Background-: Surgical aortic valve replacement (AVR) remains the standard of care for the treatment of operable, symptomatic aortic valve disease; however, to date, there are limited national data on the contemporary long-term outcomes after AVR in older individuals. Methods and Results-: We examined long-term survival among 145 911 AVR patients ≥65 years of age undergoing AVR at 1026 centers with participation in the Society of Thoracic Surgeons Adult Cardiac Surgery Database from 1991 to 2007. In-hospital complications and long-term survival were stratified by age, Society of Thoracic Surgeons perioperative risk of mortality, and several comorbidities. The median patient age was 76 years; 16% had chronic lung disease, 6% had preoperative renal failure, 38% had heart failure, and 12% had prior cardiac surgery. The median survival in patients 65 to 69, 70 to 79, and ≥80 years of age undergoing isolated AVR was 13, 9, and 6 years, respectively. For AVR plus coronary artery bypass graft procedures, median survival was 10, 8, and 6 years, respectively. Although only 5% of isolated AVR patients had a high Society of Thoracic Surgeons perioperative risk of mortality (≥10%), their median survival was 2.5 to 2.7 years. Severe lung disease and renal failure were each associated with a ≥50% reduction in median survival among all age groups compared with those who did not have these comorbidities, whereas left ventricular dysfunction and prior cardiac operation were associated with a 25% reduction in median survival. Conclusion-: Long-term survival after surgical AVR in the elderly is excellent, although patients with a high Society of Thoracic Surgeons perioperative risk of mortality and those with certain comorbidities carry a particularly poor long-term prognosis.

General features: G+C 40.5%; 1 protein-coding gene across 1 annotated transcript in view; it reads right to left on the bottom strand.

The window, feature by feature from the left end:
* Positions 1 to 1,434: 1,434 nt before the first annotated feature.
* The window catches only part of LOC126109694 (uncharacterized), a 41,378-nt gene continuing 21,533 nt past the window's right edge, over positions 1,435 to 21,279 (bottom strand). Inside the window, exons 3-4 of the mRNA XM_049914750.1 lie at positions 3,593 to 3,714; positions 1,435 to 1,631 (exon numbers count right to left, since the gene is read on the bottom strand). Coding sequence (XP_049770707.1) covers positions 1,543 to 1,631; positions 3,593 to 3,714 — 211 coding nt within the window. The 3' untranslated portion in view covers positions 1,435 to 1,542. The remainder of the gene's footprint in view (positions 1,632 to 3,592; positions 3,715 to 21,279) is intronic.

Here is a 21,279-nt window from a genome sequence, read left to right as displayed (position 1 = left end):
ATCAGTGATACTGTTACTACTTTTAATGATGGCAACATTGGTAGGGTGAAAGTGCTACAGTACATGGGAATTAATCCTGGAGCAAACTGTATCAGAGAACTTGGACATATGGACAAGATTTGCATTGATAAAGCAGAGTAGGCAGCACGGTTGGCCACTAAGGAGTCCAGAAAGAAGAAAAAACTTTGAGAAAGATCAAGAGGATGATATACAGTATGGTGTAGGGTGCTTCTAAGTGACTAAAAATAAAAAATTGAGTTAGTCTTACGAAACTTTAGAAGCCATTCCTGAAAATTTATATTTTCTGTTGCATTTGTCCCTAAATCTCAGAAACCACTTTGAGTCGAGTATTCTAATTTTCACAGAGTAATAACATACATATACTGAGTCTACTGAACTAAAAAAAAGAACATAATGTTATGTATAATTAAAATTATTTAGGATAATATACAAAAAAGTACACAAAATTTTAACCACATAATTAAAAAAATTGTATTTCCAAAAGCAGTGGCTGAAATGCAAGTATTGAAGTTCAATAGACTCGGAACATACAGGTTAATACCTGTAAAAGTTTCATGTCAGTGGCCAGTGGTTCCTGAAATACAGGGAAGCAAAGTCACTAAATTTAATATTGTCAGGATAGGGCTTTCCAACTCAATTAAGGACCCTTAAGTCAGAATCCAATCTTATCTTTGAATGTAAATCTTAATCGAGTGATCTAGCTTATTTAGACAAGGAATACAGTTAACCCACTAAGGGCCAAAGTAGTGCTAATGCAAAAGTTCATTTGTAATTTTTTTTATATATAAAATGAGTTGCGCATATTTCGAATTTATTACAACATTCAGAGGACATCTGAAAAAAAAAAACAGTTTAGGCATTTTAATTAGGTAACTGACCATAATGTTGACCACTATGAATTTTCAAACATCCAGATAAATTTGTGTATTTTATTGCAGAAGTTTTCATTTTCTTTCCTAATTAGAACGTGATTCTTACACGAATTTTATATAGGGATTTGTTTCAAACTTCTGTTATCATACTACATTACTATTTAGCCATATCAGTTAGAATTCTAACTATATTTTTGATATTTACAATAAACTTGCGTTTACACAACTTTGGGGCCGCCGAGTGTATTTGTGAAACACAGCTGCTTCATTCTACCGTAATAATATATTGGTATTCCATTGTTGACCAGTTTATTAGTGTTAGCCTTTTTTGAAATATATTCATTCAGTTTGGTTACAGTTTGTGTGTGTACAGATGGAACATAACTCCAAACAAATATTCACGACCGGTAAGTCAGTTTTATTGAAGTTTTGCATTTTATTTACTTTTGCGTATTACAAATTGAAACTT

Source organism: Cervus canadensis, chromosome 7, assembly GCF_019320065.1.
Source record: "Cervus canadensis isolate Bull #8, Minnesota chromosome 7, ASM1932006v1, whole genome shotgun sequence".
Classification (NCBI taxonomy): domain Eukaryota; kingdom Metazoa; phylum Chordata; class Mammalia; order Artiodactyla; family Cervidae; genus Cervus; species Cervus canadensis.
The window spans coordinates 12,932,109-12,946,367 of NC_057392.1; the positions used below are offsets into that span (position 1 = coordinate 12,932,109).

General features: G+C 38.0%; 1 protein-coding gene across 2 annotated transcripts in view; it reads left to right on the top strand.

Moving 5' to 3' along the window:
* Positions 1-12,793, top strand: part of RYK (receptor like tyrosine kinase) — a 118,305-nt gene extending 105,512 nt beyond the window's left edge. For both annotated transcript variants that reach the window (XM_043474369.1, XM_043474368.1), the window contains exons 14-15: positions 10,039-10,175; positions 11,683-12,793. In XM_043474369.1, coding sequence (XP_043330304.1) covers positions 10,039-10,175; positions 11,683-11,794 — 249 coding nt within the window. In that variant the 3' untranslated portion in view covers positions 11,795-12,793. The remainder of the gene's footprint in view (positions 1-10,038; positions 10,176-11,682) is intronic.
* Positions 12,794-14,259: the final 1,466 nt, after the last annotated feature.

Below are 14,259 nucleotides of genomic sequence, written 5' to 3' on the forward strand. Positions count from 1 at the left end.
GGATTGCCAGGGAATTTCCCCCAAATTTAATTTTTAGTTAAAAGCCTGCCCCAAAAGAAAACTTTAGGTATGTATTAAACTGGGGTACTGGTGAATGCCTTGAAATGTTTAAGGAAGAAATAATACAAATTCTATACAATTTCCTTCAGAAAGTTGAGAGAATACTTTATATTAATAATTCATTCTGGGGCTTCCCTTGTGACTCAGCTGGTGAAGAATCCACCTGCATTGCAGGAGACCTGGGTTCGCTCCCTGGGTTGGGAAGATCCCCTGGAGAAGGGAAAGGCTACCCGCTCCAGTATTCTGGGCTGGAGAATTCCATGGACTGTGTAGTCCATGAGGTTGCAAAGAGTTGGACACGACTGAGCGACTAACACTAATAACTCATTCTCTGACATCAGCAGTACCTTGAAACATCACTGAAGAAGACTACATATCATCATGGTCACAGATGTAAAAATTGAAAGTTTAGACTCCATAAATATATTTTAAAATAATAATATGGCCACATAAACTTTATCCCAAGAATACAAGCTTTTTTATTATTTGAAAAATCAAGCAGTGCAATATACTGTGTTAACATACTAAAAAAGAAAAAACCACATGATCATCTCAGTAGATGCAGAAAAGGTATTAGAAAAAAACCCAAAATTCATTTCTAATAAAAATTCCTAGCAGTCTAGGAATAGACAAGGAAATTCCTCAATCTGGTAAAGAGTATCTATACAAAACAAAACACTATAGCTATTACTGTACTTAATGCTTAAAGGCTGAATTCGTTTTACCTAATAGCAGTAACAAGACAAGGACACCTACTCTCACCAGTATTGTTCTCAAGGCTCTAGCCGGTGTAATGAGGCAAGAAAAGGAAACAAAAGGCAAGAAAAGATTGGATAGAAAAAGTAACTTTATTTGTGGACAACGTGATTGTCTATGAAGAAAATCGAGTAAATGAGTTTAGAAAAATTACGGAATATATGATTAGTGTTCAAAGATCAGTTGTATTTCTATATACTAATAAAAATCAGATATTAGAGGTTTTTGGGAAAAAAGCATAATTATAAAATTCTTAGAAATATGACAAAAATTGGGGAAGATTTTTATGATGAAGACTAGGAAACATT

- aortic valve
- outcome assessment
ASJC Scopus subject areas
- Cardiology and Cardiovascular Medicine
- Physiology (medical)